Celebrity Chow with Singapore-born singer-actor Nathan Hartono

18 July 2014 / 2 years 3 months ago

By: Tan Kee Yun
Source: The New Paper

Handsome, tanned, athletic and armed with a set of mesmerising sexy pipes, Nathan Hartono makes many girls go weak at the knees.

The 23-year-old Singapore-born singer-actor — his parents are Indonesian-Chinese — boasts some really strong culinary chops as well, possibly making him the ultimate dreamboat.

M dined with Hartono last Friday.

The venue was the Cajun-style seafood restaurant Dancing Crab at The Grandstand on Turf Club Road.

It is managed by Hartono’s elder brother. Food is a big deal for Hartano and he loves whipping up meals for himself and friends.

“One of the greatest joys in life is to cook for other people,” said Hartono, a third-year music production and engineering undergraduate at Boston’s Berklee College of Music.

“I won’t say I’m an amazing cook, but I’m definitely beyond the Maggi mee stage,” he said with a laugh.

“In general, pasta is a no-brainer. I make a decent pasta vongole (pasta with clams). Also, back in Boston, I’d make big pots of Japanese and Indonesian curry for my friends.” On a one-year break from school to explore new opportunities in music, Hartono is one of the performers at the upcoming My Singapore 2014: Moments of Love, a ticketed charity concert on Aug 12, 7.30pm at The Star Theatre.

Proceeds go to the President’s Challenge.

“To be part of this show is nostalgic. I started my career doing a lot of community shows. Many were organised by CCs (community centres and clubs),” he said, as he tucked into a dish of Sri Lankan crabs, mussels and prawns.

“It’s just cool to see so many youngsters involved in this project, from primary school kids to JC students.”

You’ve been based in Boston for a couple of years. Any good eats in the city you’d recommend?

Honestly, the food in Boston is not great. (Laughs) Whenever I’m in Boston, the Number One thing I miss is Singapore food, as there’s really nothing else like it on earth. In Singapore, you don’t have to pay a lot for a nice meal in a restaurant, but in Boston, you have to. It’s expensive. If not, you have to settle for fast food. So, I end up cooking very often when I’m (there). I have only one go-to place there, which is South End Buttery. It’s a solid eatery for brunch.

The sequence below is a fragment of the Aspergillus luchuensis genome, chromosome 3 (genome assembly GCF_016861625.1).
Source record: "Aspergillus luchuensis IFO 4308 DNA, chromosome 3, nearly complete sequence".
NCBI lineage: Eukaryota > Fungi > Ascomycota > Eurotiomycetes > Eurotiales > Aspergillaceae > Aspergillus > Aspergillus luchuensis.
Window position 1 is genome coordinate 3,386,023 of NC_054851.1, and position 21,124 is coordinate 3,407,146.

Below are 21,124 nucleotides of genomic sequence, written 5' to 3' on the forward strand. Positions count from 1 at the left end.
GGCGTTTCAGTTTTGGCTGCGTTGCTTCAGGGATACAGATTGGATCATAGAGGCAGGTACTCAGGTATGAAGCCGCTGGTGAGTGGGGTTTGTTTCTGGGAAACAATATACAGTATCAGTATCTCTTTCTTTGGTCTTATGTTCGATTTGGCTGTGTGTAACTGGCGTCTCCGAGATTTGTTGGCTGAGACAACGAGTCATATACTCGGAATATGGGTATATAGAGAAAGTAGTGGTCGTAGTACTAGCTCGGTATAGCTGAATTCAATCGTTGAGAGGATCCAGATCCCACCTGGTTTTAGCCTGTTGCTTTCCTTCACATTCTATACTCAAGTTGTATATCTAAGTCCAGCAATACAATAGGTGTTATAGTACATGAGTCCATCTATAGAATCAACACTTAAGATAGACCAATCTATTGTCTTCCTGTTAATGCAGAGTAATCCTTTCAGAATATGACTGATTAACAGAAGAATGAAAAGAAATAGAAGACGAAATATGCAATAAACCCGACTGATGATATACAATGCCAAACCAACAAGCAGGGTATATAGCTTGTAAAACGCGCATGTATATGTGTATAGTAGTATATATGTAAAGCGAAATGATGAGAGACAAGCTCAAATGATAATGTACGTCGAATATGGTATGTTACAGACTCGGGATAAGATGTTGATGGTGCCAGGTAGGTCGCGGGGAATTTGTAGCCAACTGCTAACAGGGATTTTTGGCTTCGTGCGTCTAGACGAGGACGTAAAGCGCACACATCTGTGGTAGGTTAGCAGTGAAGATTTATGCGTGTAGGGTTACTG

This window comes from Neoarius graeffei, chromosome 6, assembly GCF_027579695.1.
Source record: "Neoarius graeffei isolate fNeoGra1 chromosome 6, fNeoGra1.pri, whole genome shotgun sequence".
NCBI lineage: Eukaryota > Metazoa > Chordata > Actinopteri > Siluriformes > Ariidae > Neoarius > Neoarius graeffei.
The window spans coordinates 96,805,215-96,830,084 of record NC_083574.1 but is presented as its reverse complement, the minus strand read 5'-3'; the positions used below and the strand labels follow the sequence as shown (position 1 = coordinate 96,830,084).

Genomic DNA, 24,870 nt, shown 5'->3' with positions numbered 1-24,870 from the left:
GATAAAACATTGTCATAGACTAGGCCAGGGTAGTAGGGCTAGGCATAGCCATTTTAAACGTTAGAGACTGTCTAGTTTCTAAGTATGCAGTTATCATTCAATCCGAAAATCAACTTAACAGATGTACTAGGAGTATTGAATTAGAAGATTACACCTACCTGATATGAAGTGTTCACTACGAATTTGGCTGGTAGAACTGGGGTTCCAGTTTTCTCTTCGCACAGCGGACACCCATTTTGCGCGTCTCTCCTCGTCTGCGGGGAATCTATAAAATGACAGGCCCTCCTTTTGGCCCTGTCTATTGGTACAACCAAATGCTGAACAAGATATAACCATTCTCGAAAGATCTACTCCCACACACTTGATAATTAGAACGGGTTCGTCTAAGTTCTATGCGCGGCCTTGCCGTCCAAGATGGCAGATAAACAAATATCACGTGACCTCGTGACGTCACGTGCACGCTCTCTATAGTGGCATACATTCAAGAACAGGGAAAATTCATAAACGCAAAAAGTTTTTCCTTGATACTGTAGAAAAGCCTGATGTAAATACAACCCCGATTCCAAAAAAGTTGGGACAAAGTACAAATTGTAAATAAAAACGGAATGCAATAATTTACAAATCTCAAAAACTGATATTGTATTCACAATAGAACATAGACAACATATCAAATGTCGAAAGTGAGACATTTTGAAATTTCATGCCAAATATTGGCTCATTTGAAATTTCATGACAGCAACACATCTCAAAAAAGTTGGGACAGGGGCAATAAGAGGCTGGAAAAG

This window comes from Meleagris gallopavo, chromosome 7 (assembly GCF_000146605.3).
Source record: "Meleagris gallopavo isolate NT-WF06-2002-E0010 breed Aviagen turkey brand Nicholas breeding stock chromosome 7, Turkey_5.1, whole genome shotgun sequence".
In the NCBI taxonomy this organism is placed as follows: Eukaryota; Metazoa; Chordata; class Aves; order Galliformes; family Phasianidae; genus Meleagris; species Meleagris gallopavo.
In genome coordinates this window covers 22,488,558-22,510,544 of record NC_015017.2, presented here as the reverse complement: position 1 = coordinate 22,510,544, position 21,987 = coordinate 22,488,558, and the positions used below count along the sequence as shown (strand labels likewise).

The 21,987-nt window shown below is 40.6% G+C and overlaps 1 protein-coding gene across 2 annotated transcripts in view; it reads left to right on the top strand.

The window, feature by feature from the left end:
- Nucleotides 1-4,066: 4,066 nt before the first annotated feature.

What are your favourite local hawker dishes and haunts?

Bak chor mee is right up there for me. It’s comfort food, my version of a simple bowl of pasta. The best stall in Singapore would be Hill Street Tai Hwa Pork Noodles at Crawford Lane. I also love roti prata, carrot cake and orh luak (fried oyster omelette). As for hawker haunts, I’m a regular at Adam Road Food Centre and East Coast Lagoon Food Centre.

Does your family have any favourite restaurants?

My family likes venturing out and trying different places. For special occasions such as birthdays, we’d go to Ristorante Da Valentino at The Grandstand. It’s a lovely Italian family-owned restaurant, with personal service and really good food.

Are you romantic? Where would you go for a dinner date?

Yes, I would like to think I am! PS.Cafe at Dempsey is lovely, secluded, and surrounded by night lights. Another place I like is Blu Kouzina, a Greek restaurant located along Bukit Timah Road. Greek cuisine is not common in Singapore, so the food itself is already interesting. My idea of a good date includes good conversation. If a food court is quiet and has a fantastic view, that would be perfect too.

Would you say you are a foodie? How do you keep this hot bod of yours?

I eat A LOT and I need to exercise intensively to counter-balance all the things I consume. (Laughs) I don’t restrict myself in what I eat, but I make sure I work it off. I exercise every single day. If I’m not running, I’ll hit the gym or do push-ups at home.

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